Human rights abroad
Why the Strasbourg court upheld a case against the UK arising out of its occupation of Iraqi territory
In Al-Skeini v United Kingdom (Application no 55721/07, 7 July 2011), the Grand Chamber of the European Court of Human Rights held that jurisdiction under article 1 of the ECHR (duty to respect human rights) could be applied to British-occupied Iraqi territory.
The case was brought by relatives of six civilians killed between May and November 2003 in Basrah, three of whom were directly shot by British soldiers. Of the other three, one was shot during a firefight between British soldiers and unknown gunmen, one was arrested by British soldiers, beaten up and forced into the waters of the Shatt Al-Arab, where he drowned, and the sixth victim died whilst in custody of the British Army. The applicants averred that at the time of death, their relatives were within the jurisdiction of the UK under article 1 of the Convention and that, apart from the sixth case, the UK had not complied with its investigative duty under article 2 (judgment, para 95).
The Secretary of State for Defence had decided, in March 2004, not to conduct independent inquiries into the deaths (along with seven others), not to accept liability for the deaths, and not to pay just satisfaction. The Government maintained that the ECHR did not apply to these cases as jurisdiction under article 1 was territorial in nature, and that any extension was “exceptional” and required “special justification in the particular circumstances of the case” (para 109).
The court concurred that a “state’s jurisdictional competence under article 1 is primarily territorial”, but noted that its case law had recognised a number of exceptions which could give rise to the “exercise of jurisdiction of a contracting state outside its own territorial boundaries” (paras 131, 132). It went on to note exceptions relating to state agent authority and control, such as diplomatic and consular agents acting overseas; situations where authorities of a contracting state carry out executive or judicial functions on the territory of another state; and the use of force by state agents operating outside its territory, such as when an individual is taken into the custody of state agents abroad (Öcalan v Turkey, no 46221/99 (2005) ), or when individuals are detained in extraterritorial military prisons (Al-Saadoon and Mufdhi v United Kingdom, no 61498/08 (2009): two Iraqis in British-controlled military prisons in Iraq fell within UK jurisdiction, since the UK exercised total and exclusive control), or where state agents exercise full and exclusive control over a ship and its crew in international waters (Medvedyev v France, no 3394/03 (2010)).
The court stated that whenever a state through its agents exercised control and authority over an individual, and thus jurisdiction, it was clear that it was under an obligation under article 1 to secure to that individual their ECHR rights (para 137).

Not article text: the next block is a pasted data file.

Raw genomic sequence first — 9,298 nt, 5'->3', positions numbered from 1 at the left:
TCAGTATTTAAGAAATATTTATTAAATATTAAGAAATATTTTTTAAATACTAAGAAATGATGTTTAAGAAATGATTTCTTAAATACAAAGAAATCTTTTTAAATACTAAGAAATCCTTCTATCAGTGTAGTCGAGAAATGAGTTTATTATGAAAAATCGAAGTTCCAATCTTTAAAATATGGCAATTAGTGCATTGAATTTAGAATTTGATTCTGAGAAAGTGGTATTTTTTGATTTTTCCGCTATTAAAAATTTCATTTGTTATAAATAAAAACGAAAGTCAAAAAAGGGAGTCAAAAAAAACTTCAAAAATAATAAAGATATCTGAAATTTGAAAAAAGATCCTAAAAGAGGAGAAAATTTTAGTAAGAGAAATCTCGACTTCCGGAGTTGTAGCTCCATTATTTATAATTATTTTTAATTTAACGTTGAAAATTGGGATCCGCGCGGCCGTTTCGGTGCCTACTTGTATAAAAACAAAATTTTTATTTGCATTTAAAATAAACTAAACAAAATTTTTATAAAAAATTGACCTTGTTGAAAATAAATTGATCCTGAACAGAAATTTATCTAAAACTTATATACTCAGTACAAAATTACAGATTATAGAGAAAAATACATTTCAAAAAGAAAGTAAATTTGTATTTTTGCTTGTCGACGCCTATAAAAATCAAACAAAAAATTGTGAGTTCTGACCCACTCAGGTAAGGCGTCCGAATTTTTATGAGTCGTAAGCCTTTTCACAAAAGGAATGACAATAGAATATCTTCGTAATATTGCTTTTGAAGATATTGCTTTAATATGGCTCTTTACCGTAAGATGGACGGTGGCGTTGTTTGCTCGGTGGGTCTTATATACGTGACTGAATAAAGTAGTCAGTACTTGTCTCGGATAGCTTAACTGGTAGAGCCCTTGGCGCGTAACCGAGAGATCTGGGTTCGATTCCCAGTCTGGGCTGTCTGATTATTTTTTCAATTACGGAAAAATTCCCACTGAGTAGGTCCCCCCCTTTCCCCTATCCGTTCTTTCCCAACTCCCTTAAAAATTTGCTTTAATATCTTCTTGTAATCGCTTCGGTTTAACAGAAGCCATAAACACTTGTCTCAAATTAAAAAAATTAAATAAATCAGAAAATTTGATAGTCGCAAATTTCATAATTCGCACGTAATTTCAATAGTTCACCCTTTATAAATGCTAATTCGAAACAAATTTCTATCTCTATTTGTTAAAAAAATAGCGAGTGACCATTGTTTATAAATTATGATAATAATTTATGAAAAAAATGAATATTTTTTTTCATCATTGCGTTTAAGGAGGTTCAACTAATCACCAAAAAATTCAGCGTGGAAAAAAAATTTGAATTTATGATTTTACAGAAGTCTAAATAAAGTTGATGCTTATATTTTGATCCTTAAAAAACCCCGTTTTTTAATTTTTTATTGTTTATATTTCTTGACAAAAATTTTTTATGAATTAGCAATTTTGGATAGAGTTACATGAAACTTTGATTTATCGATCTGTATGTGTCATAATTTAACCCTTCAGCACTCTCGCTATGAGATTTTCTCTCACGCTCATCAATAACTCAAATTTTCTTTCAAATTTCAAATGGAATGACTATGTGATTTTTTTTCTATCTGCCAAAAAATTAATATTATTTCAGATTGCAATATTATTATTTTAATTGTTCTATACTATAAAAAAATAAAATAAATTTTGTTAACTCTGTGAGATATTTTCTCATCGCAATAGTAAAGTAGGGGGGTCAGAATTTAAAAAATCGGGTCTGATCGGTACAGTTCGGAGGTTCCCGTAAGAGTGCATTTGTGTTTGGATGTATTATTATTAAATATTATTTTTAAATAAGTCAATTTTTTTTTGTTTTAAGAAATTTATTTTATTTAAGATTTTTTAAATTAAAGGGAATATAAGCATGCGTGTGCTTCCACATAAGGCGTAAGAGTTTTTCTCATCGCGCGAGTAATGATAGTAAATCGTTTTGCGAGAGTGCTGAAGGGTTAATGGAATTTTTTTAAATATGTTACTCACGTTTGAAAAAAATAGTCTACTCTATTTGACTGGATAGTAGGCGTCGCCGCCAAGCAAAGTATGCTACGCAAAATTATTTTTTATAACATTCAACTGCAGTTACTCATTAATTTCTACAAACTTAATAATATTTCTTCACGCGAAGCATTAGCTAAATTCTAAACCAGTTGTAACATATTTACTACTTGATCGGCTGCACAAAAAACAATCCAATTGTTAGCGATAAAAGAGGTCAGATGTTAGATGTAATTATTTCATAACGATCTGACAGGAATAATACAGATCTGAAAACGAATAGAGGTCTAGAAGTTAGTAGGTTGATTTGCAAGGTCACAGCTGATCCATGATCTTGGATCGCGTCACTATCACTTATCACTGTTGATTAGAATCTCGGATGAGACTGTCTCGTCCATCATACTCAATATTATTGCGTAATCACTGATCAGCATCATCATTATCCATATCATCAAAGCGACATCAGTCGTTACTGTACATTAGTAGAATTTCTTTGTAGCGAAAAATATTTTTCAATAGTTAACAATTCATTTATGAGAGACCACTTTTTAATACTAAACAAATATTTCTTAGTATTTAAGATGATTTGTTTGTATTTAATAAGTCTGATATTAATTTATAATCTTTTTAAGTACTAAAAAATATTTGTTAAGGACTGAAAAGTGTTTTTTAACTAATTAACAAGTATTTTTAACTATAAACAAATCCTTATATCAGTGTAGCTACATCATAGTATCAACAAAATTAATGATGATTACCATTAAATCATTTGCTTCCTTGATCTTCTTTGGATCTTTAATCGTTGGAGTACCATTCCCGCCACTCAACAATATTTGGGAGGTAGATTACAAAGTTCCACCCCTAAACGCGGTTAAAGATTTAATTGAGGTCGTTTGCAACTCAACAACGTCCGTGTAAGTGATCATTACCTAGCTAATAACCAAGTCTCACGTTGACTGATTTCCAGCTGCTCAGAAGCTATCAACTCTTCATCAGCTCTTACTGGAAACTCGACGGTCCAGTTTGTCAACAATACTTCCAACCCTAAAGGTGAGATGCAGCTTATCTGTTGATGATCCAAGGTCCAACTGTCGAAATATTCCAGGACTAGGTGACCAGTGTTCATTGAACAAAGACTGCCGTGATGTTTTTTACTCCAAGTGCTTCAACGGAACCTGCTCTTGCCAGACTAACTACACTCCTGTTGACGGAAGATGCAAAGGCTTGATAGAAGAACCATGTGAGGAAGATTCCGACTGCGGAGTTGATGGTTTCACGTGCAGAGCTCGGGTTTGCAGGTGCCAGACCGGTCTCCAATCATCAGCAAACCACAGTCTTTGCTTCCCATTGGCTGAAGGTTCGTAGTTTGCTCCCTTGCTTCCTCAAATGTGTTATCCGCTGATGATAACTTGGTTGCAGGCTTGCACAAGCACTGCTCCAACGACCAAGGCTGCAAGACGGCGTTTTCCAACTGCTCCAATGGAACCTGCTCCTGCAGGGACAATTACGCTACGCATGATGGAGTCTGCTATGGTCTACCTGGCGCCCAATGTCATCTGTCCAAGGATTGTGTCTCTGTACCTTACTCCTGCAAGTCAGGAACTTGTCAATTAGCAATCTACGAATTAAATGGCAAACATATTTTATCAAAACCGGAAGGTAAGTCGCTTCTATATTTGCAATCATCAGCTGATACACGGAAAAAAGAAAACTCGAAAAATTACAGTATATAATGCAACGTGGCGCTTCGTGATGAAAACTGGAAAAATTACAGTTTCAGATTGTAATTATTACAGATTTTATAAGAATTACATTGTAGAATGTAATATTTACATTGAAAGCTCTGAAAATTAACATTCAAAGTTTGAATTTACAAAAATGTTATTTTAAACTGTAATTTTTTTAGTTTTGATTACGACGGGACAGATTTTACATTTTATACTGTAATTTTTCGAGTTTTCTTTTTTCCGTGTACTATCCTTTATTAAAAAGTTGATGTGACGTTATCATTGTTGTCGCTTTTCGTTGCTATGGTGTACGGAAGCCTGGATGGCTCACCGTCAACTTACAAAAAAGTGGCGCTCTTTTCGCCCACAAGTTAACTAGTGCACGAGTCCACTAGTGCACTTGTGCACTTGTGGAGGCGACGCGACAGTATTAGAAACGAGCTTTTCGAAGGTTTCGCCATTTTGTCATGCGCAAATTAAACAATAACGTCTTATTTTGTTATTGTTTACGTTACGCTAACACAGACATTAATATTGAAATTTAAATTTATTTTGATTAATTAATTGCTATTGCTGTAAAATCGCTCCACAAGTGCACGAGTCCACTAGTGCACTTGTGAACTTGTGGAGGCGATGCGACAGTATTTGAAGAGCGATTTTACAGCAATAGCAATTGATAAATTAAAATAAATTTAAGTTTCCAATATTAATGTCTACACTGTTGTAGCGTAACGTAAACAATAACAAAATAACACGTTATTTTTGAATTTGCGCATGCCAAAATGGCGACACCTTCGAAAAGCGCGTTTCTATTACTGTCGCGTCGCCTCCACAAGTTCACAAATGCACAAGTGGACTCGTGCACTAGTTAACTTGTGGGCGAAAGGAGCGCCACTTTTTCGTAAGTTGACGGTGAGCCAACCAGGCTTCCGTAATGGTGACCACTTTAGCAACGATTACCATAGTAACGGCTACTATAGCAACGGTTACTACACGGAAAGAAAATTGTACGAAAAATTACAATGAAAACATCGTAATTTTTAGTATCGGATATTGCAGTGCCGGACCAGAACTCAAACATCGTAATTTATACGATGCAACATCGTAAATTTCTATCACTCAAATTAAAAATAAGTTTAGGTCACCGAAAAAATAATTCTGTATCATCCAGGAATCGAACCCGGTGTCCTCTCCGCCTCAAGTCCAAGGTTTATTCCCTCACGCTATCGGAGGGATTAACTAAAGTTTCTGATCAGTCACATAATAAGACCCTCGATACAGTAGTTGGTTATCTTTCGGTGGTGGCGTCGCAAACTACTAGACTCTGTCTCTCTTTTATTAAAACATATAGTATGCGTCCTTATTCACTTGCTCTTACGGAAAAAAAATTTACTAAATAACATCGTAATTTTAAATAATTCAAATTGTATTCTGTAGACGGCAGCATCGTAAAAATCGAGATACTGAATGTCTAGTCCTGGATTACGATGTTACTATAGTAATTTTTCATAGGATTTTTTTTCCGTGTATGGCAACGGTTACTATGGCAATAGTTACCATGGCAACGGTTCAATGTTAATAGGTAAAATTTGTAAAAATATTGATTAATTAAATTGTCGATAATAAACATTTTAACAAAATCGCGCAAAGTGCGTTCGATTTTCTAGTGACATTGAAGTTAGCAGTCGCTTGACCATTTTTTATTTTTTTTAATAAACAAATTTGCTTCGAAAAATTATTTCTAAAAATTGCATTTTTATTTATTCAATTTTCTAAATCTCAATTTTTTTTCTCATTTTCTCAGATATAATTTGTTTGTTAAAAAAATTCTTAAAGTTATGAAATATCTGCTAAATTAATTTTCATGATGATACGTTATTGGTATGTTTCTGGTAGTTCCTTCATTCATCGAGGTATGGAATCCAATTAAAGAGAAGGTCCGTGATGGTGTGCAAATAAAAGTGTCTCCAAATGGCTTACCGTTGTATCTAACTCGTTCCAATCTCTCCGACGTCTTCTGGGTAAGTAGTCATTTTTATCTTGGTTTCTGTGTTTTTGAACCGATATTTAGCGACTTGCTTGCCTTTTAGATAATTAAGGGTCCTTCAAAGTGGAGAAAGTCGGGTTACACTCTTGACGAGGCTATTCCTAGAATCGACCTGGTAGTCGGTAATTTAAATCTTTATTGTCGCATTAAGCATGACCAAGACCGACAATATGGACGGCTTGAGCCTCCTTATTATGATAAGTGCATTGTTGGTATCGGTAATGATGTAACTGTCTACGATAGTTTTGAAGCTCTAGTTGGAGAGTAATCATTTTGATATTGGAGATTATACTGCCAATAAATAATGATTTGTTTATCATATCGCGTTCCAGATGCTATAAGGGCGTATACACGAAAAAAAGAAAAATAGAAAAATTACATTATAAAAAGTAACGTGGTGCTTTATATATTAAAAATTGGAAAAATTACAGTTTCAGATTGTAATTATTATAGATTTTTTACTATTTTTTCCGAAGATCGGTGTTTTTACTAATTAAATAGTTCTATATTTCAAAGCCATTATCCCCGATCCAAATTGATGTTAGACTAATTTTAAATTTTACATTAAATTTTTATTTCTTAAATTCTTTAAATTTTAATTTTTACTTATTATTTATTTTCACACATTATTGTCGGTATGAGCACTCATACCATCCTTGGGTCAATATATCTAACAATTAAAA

Exceptions to territorial jurisdiction were also assessed when a state has effective control over an area. “Effective control” is determined principally by the strength of the state’s military presence, but other factors such as “the extent to which its military, economic and political support for the local subordinate administration provides it with influence and control over the region” can be considered (para 139). Where a state does have “effective control” over an area, it does not matter whether the acts in question have been carried out directly by that state’s agents or through subordinate local administration.
In respect of the present claims the court noted that the UK came to be an occupying power in May 2003 following an invasion of Iraq to remove the Ba’ath regime from power. Having done so, the UK and the USA formed a Coalition Provisional Authority (CPA) that was to “exercise powers of government temporarily” (letter of 8 May 2003 to the President of the UN Security Council from the Permanent Representatives of the UK and the USA). As part of this exercise of powers, the CPA assumed control of security in Iraq, a role recognised in Security Council resolution 1483. During this period, which ended in June 2004, the UK was in control of security for the south east region of which Al-Basrah is a province.
The court found (para 149) that by taking on these governmental powers, and in particular responsibility for the maintenance of security, the UK’s occupation fell into the category of exceptional circumstances. Through its soldiers engaged in security operations in Basrah, the UK exercised authority and control over individuals killed in the course of such operations, and thus the court established a jurisdictional link for the purposes of article 1 between the UK and all six deceased.
The court went on to find a violation of article 2 concerning the lack of an effective investigation into the deaths of the relatives of the first to fifth applicants.
Sarah Mennie, Scottish Human Rights Law Group